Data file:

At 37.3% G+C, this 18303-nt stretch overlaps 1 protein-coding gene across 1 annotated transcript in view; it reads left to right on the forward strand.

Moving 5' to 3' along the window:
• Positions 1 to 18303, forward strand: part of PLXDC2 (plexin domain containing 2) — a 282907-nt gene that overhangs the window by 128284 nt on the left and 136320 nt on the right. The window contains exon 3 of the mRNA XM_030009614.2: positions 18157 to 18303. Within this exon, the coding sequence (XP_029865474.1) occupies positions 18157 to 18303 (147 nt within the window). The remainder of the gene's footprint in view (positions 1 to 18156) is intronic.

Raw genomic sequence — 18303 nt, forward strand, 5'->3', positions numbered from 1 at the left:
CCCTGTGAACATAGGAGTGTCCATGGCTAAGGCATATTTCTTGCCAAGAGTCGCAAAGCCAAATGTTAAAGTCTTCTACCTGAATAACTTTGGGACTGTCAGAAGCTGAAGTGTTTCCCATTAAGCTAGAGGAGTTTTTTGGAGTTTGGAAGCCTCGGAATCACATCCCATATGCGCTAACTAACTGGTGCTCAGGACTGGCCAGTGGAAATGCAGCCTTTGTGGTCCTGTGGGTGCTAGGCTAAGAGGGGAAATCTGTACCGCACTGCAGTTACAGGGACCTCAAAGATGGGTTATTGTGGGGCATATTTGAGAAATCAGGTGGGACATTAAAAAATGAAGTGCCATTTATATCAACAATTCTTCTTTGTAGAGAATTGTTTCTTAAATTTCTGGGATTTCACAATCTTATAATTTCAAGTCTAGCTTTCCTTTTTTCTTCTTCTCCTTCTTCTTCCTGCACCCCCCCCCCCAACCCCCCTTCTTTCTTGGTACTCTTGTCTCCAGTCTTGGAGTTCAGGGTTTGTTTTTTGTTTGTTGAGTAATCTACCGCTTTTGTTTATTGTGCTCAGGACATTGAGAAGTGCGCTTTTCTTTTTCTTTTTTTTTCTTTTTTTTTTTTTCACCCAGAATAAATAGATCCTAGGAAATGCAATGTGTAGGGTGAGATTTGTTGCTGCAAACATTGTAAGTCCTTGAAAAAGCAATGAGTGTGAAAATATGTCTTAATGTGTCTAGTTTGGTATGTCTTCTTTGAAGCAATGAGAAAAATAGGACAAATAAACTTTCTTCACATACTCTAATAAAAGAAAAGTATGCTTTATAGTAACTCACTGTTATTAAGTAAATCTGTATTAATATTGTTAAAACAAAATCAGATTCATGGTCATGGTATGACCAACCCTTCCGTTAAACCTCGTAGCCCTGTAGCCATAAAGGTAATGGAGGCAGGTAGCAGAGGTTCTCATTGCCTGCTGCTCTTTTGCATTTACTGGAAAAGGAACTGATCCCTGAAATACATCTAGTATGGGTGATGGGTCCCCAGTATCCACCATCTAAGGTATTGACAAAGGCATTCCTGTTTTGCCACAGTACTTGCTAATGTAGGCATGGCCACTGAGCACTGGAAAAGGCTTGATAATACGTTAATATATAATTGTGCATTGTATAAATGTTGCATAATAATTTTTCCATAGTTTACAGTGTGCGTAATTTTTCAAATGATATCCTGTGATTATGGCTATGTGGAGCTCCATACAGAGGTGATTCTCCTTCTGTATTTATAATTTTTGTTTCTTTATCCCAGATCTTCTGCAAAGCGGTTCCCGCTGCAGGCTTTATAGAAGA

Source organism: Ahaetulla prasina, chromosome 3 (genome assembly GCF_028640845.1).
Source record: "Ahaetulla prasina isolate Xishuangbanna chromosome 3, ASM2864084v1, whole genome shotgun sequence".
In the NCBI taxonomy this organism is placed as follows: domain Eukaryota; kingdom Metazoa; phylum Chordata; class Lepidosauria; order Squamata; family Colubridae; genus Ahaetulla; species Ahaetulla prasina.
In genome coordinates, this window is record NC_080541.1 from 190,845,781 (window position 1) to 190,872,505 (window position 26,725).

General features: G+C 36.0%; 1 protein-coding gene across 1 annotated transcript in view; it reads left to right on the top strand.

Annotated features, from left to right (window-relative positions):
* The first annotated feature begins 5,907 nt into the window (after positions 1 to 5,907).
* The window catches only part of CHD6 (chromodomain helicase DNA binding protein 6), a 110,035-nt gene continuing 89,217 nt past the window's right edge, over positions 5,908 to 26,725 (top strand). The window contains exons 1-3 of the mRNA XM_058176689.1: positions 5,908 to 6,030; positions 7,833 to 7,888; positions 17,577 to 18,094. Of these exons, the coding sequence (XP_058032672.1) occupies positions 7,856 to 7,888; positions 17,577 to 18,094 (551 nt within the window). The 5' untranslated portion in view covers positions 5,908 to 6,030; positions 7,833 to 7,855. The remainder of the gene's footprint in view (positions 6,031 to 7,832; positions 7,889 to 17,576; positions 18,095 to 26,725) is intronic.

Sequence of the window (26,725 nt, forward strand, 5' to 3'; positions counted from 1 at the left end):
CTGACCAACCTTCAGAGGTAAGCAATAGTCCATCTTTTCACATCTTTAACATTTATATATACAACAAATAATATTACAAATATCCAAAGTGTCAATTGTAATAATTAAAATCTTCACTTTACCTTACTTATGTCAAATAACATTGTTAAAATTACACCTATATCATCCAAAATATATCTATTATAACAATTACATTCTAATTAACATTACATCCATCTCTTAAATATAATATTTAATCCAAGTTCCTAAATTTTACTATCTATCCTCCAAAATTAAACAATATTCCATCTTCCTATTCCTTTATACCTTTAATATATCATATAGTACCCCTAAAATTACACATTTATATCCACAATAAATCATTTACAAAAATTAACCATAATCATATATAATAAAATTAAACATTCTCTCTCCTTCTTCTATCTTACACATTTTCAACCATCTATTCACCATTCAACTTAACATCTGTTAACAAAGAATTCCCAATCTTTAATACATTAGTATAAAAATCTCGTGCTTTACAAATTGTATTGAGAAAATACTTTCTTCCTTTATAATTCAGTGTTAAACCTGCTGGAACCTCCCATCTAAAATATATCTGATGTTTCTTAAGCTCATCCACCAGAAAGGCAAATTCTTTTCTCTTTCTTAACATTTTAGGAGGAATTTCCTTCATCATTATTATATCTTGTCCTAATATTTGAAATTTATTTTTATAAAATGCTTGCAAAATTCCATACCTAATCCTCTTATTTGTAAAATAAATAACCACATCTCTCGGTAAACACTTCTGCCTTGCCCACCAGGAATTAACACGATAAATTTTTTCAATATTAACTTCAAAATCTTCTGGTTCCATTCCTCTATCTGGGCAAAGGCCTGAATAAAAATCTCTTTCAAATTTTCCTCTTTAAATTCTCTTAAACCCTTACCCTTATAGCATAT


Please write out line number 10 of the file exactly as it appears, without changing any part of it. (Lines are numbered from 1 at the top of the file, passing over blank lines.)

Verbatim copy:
General features: G+C 36.0%; 1 protein-coding gene across 1 annotated transcript in view; it reads left to right on the top strand.